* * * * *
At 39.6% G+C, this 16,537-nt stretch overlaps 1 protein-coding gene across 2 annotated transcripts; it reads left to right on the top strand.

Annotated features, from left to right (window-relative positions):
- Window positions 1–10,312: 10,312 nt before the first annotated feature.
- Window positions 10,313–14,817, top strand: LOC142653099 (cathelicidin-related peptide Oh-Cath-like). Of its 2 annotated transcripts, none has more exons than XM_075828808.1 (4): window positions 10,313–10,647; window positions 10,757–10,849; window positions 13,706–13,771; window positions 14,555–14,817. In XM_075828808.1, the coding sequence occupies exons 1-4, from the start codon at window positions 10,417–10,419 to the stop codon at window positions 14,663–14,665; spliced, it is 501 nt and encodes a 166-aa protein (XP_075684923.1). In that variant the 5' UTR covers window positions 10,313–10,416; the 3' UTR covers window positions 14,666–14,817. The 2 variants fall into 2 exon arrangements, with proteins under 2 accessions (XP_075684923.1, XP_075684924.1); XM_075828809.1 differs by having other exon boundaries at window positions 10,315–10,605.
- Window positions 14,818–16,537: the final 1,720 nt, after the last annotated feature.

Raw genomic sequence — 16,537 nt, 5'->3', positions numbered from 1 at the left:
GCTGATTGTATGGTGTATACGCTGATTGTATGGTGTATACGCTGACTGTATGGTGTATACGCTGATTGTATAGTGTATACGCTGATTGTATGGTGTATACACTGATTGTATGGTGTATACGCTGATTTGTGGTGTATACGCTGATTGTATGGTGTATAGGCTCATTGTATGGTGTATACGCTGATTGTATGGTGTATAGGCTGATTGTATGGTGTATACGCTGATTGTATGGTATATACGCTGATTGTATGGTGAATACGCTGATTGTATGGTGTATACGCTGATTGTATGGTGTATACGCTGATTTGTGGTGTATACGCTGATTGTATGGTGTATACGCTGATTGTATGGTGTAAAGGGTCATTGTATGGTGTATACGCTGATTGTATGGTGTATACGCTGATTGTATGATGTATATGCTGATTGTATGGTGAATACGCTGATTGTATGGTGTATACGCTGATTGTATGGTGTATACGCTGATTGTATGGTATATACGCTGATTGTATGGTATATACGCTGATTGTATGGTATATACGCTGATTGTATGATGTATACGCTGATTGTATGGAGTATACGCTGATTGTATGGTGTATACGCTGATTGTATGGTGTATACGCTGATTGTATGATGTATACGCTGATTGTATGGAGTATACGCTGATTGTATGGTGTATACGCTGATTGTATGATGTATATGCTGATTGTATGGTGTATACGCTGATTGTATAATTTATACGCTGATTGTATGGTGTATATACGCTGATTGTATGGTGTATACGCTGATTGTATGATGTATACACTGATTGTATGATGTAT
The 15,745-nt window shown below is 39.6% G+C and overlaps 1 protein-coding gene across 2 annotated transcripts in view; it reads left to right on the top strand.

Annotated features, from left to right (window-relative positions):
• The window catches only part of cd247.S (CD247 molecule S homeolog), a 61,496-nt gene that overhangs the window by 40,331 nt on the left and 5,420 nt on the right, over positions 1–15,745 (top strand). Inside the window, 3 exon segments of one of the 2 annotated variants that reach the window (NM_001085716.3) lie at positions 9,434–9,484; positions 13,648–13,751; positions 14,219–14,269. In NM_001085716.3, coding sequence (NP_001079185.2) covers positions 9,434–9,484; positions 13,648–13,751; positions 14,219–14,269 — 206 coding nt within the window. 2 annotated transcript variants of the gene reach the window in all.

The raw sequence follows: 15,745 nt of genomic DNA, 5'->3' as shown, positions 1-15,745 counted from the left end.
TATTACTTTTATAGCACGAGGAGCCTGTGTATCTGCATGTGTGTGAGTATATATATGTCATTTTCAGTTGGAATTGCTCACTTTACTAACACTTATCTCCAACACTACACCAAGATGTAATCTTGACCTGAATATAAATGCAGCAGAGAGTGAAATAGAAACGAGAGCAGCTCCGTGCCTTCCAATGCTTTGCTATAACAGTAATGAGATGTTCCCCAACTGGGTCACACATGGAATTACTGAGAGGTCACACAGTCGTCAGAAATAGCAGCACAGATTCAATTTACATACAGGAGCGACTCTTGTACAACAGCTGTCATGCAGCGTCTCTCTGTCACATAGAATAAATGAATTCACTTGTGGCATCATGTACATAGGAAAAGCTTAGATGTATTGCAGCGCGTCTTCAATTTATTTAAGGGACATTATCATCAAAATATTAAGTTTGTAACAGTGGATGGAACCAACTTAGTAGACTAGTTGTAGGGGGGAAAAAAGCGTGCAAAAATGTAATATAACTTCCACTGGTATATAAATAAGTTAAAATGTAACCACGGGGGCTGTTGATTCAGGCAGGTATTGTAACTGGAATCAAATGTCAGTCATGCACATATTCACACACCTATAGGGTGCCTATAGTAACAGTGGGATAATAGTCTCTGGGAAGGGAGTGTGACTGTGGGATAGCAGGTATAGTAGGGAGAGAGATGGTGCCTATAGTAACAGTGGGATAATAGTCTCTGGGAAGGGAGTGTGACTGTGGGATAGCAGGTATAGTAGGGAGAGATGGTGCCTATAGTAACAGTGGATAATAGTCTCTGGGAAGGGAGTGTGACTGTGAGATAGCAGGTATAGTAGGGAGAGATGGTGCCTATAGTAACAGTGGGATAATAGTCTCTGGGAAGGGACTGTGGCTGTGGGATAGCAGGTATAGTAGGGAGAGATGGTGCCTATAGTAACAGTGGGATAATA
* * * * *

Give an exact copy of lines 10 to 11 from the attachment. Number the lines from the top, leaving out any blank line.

• The window catches only part of cd247.S (CD247 molecule S homeolog), a 61,496-nt gene that overhangs the window by 40,331 nt on the left and 5,420 nt on the right, over positions 1–15,745 (top strand). Inside the window, 3 exon segments of one of the 2 annotated variants that reach the window (NM_001085716.3) lie at positions 9,434–9,484; positions 13,648–13,751; positions 14,219–14,269. In NM_001085716.3, coding sequence (NP_001079185.2) covers positions 9,434–9,484; positions 13,648–13,751; positions 14,219–14,269 — 206 coding nt within the window. 2 annotated transcript variants of the gene reach the window in all.

The raw sequence follows: 15,745 nt of genomic DNA, 5'->3' as shown, positions 1-15,745 counted from the left end.